My own direct experience was pulling a near death canoeist from the wintery waters of Fowey Harbour some years ago who later admitted he would have been better off if he had worn a lifejacket. I doubt I have persuaded you in this matter you seem so firmly set in your attitude, but I can only try.
    Now, go and take those glass baubles off your Christmas tree in case you cut yourself if one breaks, there's a good chap.
    Cornishmen do it drekly

  4. #14
    Robin's Avatar
    Robin is offline Registered User
    Location : Daytona Beach, Florida
    Join Date
    May 2001
    Posts
    11,483

    Default Re: Lifejackets again

    You might remember my post about us being towed in from Le Raz De Sein by a French lifeboat this summer. None of the French Lifeboat crew were wearing lifejackets, all had a variety of footwear from wooden slip on clogs to peep toe sandals, teeshirts and shorts. Unlike the RNLI they don't dress for winter in a Southern Ocean storm for a mid summer tow job but use some commonsense.

    Over the years too I have sailed with a number of RNLI crews from offshore and inshore boats and again none wore lifejackets on their own boats as a routine, only when they thought it better to do so. It is only relatively recently that the RNLI has taken the Gnu Labour approach and started preaching.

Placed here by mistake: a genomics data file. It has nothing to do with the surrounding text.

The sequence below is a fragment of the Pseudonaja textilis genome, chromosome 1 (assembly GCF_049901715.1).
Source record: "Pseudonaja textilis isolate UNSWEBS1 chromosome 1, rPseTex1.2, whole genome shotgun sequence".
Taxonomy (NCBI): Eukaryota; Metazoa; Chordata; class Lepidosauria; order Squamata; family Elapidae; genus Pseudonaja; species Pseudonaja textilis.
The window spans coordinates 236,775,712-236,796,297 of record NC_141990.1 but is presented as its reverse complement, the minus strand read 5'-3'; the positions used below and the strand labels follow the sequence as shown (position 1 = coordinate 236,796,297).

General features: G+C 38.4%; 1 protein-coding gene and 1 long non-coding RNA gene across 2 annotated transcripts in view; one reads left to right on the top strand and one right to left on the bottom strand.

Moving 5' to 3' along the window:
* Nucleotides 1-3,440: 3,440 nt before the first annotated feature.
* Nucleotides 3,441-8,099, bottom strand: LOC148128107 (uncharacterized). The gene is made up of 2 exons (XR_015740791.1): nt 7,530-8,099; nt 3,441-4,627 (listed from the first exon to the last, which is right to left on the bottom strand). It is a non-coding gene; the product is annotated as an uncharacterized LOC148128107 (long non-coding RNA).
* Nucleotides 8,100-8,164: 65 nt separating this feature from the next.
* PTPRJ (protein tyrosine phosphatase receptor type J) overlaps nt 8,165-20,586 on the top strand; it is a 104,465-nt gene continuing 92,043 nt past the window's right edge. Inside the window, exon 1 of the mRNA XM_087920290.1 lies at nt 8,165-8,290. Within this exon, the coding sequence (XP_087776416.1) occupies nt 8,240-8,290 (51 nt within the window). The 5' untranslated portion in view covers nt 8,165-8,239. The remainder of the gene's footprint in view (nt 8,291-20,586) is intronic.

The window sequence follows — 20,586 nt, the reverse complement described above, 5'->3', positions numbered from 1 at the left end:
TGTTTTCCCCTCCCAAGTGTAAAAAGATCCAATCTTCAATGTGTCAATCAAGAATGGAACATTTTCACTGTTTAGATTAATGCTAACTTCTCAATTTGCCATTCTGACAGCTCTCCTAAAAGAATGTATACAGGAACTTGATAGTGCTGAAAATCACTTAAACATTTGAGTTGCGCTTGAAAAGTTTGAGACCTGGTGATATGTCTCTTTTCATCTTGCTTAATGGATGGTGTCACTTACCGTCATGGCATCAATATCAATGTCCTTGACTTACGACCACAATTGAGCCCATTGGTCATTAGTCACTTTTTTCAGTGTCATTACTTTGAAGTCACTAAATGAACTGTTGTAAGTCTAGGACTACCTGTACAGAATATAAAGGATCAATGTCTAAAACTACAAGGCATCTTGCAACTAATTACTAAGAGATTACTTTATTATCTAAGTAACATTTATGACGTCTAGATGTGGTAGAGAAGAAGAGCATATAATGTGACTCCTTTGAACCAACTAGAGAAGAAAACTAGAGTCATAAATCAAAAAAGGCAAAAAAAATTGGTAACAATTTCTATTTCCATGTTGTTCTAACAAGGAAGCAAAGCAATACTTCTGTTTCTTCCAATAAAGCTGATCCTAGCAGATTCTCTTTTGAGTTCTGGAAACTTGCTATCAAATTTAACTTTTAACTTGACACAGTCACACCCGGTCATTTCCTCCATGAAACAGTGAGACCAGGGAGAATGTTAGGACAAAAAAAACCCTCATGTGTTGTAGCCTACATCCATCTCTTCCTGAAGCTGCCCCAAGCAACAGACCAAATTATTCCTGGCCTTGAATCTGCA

As a general rule I don't wear a lifejacket when on board any more than I would if I were on a cruise ship or a ferry. I might wear one if making a rough trip out/back to the boat in the dinghy but probably more likely I would not have made that dodgy dinghy trip in the first place. At what point do you stop needing one on board, using the BBQ, in bed, or when? If you give answer to any of those questions it implies some commonsense applies and therefore no need for enforcement by decree, governmental or RNLI.

    I'm not advocating something akin to civil disobedience just the use of simple commonsense and doing what is sensible for your circumstances at the time. If that means wearing a lifejacket when others are not then that is fine but so is the reverse. In any case I would always make a case for wearing a harness more than a lifejacket although ours are in fact combined.